‘Conflict victims yet to get justice’

Kathmandu, January 18

Despite some halting progress on transitional justice for abuses during the country’s 1996-2006 Maoist insurgency, victims saw little by way of justice or reparations, Human Rights Watch said today in its World Report 2018.

In the 643-page report, its 28th edition, New York-based HRW reviews human rights practices in more than 90 countries. “After years of political instability that led to stalled human rights reforms, Nepal’s elections may lead to fresh hope for justice and due process,” said Meenakshi Ganguly, South Asia director at HRW. “Nepal’s political leadership has long been divided on most issues except to deny justice and accountability for conflict-related abuses, which should now change.”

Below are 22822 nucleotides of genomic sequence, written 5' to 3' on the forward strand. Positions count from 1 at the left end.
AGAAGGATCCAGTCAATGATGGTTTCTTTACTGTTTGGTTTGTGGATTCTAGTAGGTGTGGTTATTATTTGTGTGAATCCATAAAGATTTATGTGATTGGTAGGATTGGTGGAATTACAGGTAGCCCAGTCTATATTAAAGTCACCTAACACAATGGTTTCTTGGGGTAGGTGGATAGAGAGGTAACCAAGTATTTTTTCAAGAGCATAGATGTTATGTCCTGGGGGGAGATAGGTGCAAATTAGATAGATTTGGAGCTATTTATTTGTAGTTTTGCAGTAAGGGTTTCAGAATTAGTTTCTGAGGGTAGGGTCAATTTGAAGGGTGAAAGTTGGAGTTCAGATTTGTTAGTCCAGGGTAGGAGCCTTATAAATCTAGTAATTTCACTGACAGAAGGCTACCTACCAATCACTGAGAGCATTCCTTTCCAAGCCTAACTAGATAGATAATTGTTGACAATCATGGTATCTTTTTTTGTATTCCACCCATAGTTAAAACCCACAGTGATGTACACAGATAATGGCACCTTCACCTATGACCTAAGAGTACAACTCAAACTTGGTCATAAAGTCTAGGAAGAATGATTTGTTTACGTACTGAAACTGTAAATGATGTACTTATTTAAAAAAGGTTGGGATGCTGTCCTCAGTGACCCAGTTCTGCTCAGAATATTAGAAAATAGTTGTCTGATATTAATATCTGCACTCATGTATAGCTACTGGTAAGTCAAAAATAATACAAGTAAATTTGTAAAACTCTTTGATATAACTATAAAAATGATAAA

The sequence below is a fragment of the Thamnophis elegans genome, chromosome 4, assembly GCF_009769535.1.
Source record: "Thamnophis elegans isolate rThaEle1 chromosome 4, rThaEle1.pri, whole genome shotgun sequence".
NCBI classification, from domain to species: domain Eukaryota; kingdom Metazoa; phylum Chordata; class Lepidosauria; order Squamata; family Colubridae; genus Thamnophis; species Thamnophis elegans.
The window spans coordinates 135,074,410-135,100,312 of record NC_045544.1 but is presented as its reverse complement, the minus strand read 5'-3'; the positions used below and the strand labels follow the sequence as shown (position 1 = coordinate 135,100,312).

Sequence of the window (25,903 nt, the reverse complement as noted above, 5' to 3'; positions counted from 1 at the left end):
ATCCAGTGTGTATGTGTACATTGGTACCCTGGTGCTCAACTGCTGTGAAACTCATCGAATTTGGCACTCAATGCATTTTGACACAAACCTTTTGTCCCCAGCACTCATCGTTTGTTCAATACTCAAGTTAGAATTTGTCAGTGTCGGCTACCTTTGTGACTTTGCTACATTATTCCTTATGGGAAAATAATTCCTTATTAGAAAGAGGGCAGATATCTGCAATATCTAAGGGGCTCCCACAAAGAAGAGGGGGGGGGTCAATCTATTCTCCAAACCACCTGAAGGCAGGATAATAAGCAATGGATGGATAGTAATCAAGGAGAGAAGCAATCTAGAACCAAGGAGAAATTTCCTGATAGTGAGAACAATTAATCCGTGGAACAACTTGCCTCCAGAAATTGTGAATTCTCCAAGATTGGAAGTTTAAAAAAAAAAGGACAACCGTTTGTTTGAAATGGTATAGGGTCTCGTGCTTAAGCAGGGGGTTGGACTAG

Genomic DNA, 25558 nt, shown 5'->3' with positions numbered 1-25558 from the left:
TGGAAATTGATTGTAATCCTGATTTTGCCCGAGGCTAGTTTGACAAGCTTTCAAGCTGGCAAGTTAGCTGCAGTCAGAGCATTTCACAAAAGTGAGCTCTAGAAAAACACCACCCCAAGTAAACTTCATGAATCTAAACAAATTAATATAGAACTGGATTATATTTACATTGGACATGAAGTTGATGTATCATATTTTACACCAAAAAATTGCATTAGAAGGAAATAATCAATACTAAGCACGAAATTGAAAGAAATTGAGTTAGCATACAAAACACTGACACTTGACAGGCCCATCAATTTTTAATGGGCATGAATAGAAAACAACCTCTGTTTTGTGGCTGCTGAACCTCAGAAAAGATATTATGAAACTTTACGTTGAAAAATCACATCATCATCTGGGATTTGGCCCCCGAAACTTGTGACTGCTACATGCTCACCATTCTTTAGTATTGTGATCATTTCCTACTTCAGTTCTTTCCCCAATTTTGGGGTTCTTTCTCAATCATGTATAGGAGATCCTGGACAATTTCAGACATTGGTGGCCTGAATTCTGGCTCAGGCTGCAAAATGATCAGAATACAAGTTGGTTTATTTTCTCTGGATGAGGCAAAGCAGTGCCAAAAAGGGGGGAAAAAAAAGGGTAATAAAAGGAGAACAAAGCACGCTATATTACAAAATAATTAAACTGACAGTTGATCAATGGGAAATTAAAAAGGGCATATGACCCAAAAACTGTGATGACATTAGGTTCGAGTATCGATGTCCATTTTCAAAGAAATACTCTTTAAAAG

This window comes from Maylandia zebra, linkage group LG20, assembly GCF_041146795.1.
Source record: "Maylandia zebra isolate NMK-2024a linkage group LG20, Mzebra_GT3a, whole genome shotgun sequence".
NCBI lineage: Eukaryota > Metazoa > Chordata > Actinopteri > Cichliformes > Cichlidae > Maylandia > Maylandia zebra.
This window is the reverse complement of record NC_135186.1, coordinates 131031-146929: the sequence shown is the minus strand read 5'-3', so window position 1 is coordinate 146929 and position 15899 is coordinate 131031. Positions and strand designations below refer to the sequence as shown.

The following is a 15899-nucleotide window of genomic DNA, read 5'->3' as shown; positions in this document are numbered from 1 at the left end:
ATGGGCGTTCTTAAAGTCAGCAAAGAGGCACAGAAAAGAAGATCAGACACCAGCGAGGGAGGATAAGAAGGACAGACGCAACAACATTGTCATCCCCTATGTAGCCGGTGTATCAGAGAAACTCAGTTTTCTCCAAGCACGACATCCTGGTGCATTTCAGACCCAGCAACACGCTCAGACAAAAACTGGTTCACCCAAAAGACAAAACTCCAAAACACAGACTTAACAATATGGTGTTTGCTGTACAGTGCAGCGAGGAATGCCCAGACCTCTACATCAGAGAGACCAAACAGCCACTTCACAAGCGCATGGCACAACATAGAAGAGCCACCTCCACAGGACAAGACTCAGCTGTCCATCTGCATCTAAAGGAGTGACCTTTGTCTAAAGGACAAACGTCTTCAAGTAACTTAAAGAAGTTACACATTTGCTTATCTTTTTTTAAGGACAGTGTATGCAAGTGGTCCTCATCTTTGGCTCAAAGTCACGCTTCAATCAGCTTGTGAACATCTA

According to the report, Nepal’s transitional justice mechanisms, focused on truth-telling and disappearances, held hearings throughout 2017 and received more than 60,000 complaints from across the country. Flaws in the commissions’ mandates were not remedied, in spite of several Supreme Court directives. Due to these shortcomings, the international community chose to remain silent on the transitional justice process until the laws were brought into line with international norms.

“Quarrels among political leaders led to long delays in establishing a mechanism charged with distributing the estimated US$4 billion in aid generated for victims of the April 2015 earthquakes. Victims, many still living in temporary shelters, were further affected by harsh winters and floods during the monsoon season,” it reads.

The report also mentioned that Nepal had the third highest rate of child marriage in Asia and 37 per cent of girls are married before age 18, and 10 percent before age 15. Progress toward ending the practice has stalled.

In 2016, the government launched a national strategy to end child marriage by 2030, but has yet to announce or implement any practical action plan.